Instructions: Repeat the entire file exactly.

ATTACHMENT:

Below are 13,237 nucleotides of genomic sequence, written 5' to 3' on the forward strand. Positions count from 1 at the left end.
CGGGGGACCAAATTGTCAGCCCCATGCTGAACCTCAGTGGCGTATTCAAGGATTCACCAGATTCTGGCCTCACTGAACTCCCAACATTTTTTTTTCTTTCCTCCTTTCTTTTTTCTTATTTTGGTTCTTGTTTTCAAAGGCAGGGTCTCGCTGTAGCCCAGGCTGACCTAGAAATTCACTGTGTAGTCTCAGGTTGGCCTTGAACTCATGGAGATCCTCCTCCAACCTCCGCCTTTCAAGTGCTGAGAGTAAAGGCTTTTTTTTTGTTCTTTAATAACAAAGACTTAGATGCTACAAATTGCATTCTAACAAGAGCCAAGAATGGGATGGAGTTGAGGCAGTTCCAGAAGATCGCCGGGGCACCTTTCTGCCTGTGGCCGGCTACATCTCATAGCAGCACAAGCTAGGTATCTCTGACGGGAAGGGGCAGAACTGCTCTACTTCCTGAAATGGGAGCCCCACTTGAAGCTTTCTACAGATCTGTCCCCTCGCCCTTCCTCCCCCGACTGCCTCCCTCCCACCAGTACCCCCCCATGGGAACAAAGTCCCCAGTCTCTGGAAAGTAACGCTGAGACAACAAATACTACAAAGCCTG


Below are 13,237 nucleotides of genomic sequence, written 5' to 3' on the forward strand. Positions count from 1 at the left end.
CGGGGGACCAAATTGTCAGCCCCATGCTGAACCTCAGTGGCGTATTCAAGGATTCACCAGATTCTGGCCTCACTGAACTCCCAACATTTTTTTTTCTTTCCTCCTTTCTTTTTTCTTATTTTGGTTCTTGTTTTCAAAGGCAGGGTCTCGCTGTAGCCCAGGCTGACCTAGAAATTCACTGTGTAGTCTCAGGTTGGCCTTGAACTCATGGAGATCCTCCTCCAACCTCCGCCTTTCAAGTGCTGAGAGTAAAGGCTTTTTTTTTGTTCTTTAATAACAAAGACTTAGATGCTACAAATTGCATTCTAACAAGAGCCAAGAATGGGATGGAGTTGAGGCAGTTCCAGAAGATCGCCGGGGCACCTTTCTGCCTGTGGCCGGCTACATCTCATAGCAGCACAAGCTAGGTATCTCTGACGGGAAGGGGCAGAACTGCTCTACTTCCTGAAATGGGAGCCCCACTTGAAGCTTTCTACAGATCTGTCCCCTCGCCCTTCCTCCCCCGACTGCCTCCCTCCCACCAGTACCCCCCCATGGGAACAAAGTCCCCAGTCTCTGGAAAGTAACGCTGAGACAACAAATACTACAAAGCCTG